Activity in the Oil and Gas sector (including regulatory)
Crude production up, Russia says - The output of crude oil from Russia for 2008 and the first two months of 2009 fell about 1 percent, but March output saw a modest increase of 0.4 percent to 9.76 million barrels per day.
Turkmenistan: Russian Ministers Sent To Ashgabat For Gas Talks - Russian Energy Minister Sergei Shmatko and Deputy Prime Minister Igor Sechin will undertake an emergency mission to Ashgabat for talks aimed at stabilizing Russian-Turkmen gas relations.
Sechin seals $25bn China loan-for-oil deal - China agreed last year to lend $10 billion to Russian oil pipeline monopoly Transneft and another $15 billion to state-run producer Rosneft in exchange for supplies of 300 million tonnes (1.1 billion barrels) of Russian oil over 20 years.
Russia, China sign oil deal, start new pipeline branch
President Ilham Aliyev: Azerbaijan can supply to Russia 5 bn cu m of gas a year - Russia can become the second after Turkey importer of Azeri gas.
Is Nord Stream making progress? - Finland could give its approval for the construction of the Nord Stream pipeline by June, according to a Kremlin official quoted by Russian state news agency RIA Novosti.
Surgut 'faces MOL lock-out' - Russian producer Surgutneftegaz, which recently bought a 21% stake in MOL, may be locked out of the Hungarian players, annual general meeting, according to local media reports.
Gazprom saving energy - The Russian economy can easily save up to 100 billion cubic meters of gas per year if energy efficiency measures are taken, a Gazprom representative said. Today, the Russian economy is more than 50 percent dependent on gas supplies.
Gazprom Neft Plans $299M Bond - Gazprom Neft said Friday that it was selling 10 billion rubles ($299 million) of bonds in its debut offering of domestic debt.
Unicredit: Gazprom Raises $2.25bn in record bond placement
Gazprom, Shell, Oando make $30bn Gas Master Plan shortlist
Caspian Gas - we need to get much smarter to outsmart the Russians: Russia and Gazprom have once again circumvented an uncoordinated and lack-lustre EU activity in the region and managed to hammer home one of the last nails in the coffin of Nabucco pipeline.
Full Text Articles
Basic Political Developments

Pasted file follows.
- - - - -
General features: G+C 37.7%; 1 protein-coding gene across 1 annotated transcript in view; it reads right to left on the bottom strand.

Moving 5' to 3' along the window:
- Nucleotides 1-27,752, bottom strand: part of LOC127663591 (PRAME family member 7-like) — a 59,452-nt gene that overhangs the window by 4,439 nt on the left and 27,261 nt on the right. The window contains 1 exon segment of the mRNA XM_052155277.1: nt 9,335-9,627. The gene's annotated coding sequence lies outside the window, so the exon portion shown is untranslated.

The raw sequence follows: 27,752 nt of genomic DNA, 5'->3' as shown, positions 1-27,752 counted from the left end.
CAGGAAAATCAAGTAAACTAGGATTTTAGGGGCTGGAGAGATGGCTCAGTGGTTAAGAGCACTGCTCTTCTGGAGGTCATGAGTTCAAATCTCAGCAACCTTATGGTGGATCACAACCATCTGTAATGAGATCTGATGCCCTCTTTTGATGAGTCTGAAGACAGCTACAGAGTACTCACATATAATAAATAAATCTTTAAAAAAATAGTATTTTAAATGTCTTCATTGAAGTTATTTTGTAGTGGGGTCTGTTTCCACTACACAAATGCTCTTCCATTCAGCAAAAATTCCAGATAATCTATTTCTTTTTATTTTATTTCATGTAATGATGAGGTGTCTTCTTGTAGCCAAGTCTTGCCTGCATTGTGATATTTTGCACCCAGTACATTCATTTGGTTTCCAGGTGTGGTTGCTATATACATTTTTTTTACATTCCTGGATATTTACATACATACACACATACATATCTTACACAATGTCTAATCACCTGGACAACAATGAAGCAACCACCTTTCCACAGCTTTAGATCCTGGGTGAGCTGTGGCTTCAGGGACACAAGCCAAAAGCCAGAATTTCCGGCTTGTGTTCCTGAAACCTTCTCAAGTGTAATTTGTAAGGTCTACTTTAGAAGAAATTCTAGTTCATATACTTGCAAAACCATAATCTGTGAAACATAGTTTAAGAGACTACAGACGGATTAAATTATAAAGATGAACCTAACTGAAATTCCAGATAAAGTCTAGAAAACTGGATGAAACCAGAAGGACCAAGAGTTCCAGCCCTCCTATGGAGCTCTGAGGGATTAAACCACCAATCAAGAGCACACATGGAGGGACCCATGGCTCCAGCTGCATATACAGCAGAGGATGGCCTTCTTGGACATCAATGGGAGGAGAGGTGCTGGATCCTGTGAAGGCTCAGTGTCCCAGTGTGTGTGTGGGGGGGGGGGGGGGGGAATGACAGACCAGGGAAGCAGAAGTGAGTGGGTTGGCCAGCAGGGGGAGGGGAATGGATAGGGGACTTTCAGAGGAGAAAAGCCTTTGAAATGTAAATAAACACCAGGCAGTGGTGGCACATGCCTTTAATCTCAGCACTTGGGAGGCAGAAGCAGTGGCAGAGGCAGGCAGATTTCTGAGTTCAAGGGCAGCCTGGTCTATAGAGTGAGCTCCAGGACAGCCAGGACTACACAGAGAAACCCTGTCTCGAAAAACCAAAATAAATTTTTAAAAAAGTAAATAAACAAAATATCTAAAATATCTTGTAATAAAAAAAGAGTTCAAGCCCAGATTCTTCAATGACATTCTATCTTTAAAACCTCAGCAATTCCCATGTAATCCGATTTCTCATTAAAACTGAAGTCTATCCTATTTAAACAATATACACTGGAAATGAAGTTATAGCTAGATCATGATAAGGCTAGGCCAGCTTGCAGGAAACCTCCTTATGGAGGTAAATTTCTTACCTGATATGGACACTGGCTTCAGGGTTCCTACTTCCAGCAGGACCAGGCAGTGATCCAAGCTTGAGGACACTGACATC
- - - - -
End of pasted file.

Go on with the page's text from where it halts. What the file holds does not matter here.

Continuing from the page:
Russia's Lavrov to visit North Korea this week
MOSCOW, April 21 (RIA Novosti) - Russia's foreign minister is to visit North Korea on Thursday for talks likely to focus on tensions over the North's recent rocket launch and its withdrawal from nuclear negotiations.
Sergei Lavrov will arrive in Pyongyang on April 23, and will then visit South Korea on April 24-25, the Foreign Ministry's press service said on Tuesday.
The ministry did not give details on the planned meetings, or confirm media reports that Lavrov would meet with North Korean leader Kim Jong-il.
The talks in Pyongyang and Seoul will address "the situation on the Korean peninsula and in the East Asian region, and key international issues of mutual interest," the statement said.
North Korea withdrew from the six-nation talks on its nuclear program in protest against criticism from the United Nations Security Council over its rocket launch on April 5. Russia, a party to the talks along with the United States, China, Japan, and the two Koreas, joined international criticism of the rocket launch, while opposing new sanctions against the North.
The visit comes at a tense time in relations between the two Koreas, over the rocket launch and the arrest of a South Korean at the Kaesong industrial complex.
Earlier on Monday, delegations from the two countries had been set to hold talks in the North Korean border town of Kaesong, the site of an industrial estate that has been a focus of international economic cooperation in recent years. However, the Yonhap news agency quoted sources as saying the meeting had been put off due to procedural disputes.
North Korean police arrested a South Korean worker at the plant a month ago, for allegedly making critical comments about Pyongyang's regime, and encouraging a North Korean woman to defect.
North Korea has reacted furiously to suggestions that Seoul could join the Proliferation Security Initiative (PSI), a U.S.-led pact to prevent supplies of weapons of mass destruction, and has warned that it would consider such a move a declaration of war.
Last week, North Korea ordered UN nuclear inspectors out of the country in protest against criticism of its rocket launch, and pledged to restart work at its Yongbyon reactor.
The inspectors had been overseeing the deconstruction of the Yongbyon nuclear facility, in line with a February 2007 deal between the six countries involved in talks on the North Korean nuclear problem.
The UN Security Council said the North's rocket launch contravened a UN resolution passed in late 2006 after Pyongyang's nuclear test, banning nuclear and ballistic activities.
Many countries suspect that North Korea's rocket launch was a test of a long-range missile. North Korea claimed the rocket, which was launched over Japan, successfully delivered a communications satellite into orbit, but the U.S. and South Korean militaries said all three stages fell into the ocean and that "no object entered orbit."